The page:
When the traffic volume of each entrance lane is 1200 veh/h, that is, the HGRN is close to saturation, the performance of the LGLR traffic signal synchronization model and that of the distributed adaptive signal control model are better than the performance of the fixed-time control model. However, the performance of the LGLR traffic signal synchronization model and that of the distributed adaptive signal control model are similar (see Figure 3(a)).

When the traffic volume increases to 1400 veh/h and 1600 veh/h, that is, the HGRN is saturated, the delays of the intersections all increase in the three control models, but the increase of the delays of the intersections in the LGLR traffic signal synchronization model is smallest in three control models (see Figures 3(b) and 3(c)). Meanwhile, when the traffic volumes are 1600 veh/h, the delays in the distributed adaptive signal control model are similar to the delays in the fixed-time control model, which means the distributed adaptive signal control becomes the fixed-timed control in the saturated HGRN.

In terms of the number of stops in the intersections, the superiority of the LGLR traffic signal synchronization model is obvious. In three cases of 1200 veh/h, 1400 veh/h, and 1600 veh/h (see Figures 4(a), 4(b), and 4(c)), the average numbers of stops at all intersections are less than 0.6 in the LGLR model and are obviously less than those in other models.

Additionally, in the cases of 1400 veh/h and 1600 veh/h (Figures 4(b) and 4(c)), the numbers of stops in the distributed adaptive signal control model and the fixed-time control model are not less than one, which means almost every vehicle must stop at least once at each intersection.

In terms of average queue lengths at the intersections, because the optimization objective of the distributed adaptive signal control model is the minimum average queue lengths, the performance of the distributed adaptive signal control model is slightly better than that of other models in the case of 1200 veh/h (Figure 5(a)). However, when the traffic volumes increase, the performance of the LGLR traffic signal synchronization model gets better, which means the probability of spillback congestion is smaller. Meanwhile the performance of the other two models remains similar under all traffic volumes, and average queue lengths at the intersections are not controlled (see Figures 5(b) and 5(c)).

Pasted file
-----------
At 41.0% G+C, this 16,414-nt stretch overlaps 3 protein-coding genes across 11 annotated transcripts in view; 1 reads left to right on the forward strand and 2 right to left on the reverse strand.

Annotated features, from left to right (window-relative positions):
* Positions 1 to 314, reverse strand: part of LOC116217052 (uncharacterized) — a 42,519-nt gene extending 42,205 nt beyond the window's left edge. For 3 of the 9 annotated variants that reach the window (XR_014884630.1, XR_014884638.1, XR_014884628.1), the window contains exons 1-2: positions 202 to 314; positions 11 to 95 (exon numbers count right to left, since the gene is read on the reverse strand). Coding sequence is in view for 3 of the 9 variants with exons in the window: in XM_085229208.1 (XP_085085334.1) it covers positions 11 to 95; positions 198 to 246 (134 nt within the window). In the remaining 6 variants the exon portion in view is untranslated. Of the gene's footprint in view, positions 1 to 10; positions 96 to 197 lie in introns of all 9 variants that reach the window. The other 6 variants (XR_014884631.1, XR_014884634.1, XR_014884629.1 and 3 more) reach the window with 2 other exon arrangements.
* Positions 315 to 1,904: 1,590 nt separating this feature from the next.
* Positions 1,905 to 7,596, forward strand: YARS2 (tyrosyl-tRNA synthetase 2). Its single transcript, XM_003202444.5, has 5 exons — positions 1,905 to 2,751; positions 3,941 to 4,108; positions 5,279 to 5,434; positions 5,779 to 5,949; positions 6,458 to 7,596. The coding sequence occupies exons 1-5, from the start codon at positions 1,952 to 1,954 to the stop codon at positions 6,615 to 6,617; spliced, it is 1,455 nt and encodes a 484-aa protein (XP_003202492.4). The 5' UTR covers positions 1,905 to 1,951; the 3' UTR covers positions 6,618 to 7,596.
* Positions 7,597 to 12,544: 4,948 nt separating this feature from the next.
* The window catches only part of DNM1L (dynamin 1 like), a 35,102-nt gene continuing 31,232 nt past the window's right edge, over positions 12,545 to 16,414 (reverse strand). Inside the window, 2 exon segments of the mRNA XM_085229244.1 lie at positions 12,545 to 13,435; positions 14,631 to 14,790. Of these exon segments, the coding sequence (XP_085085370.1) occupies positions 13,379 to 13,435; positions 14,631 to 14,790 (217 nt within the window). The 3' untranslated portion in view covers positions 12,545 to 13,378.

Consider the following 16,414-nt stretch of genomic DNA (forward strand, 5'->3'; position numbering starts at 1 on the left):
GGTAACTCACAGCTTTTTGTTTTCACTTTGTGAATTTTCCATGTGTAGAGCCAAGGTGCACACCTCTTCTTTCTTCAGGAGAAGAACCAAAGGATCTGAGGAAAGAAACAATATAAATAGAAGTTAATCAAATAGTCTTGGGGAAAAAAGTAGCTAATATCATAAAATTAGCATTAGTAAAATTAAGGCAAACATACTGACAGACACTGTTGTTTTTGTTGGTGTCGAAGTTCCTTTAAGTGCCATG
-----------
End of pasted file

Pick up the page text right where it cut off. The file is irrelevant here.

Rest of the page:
As shown in Table 1, all three models are evaluated in terms of their overall performance in the saturated HGRN. In the evaluations, total number of vehicles, total travel distance, average travel time, average travel speed, and average delay are included. In the case of 1200 veh/h, it is difficult to show the superiority of the LGLR traffic signal synchronization model, because the performance of the LGLR traffic signal synchronization model at this volume is worse than other models. However, in the cases of 1400 veh/h and 1600 veh/h (when the HGRNs are saturated), the superiority of the LGLR traffic signal synchronization model is gradually revealed, and the performance is obviously better than those of other controls. For example, compared with the performance of the distributed adaptive signal control model, with the slight increase of the total number of vehicles and the total travel distance, the average travel time decreases by 25.5%, average travel speed increases by 33.3%, and average delay decreases by 39.6%.


Evaluation indexesSignal control methods1200 veh/h1400 veh/h1600 veh/h

Total number of vehicles
(veh)
Fixed-time signal control199562305424517
Distributed adaptive signal control202472271825443
LGLR signal control202562350726604

Total travel distance
(km)
Fixed-time signal control34046.0339290.6841697.06
Distributed adaptive signal control34566.2638660.4543258.30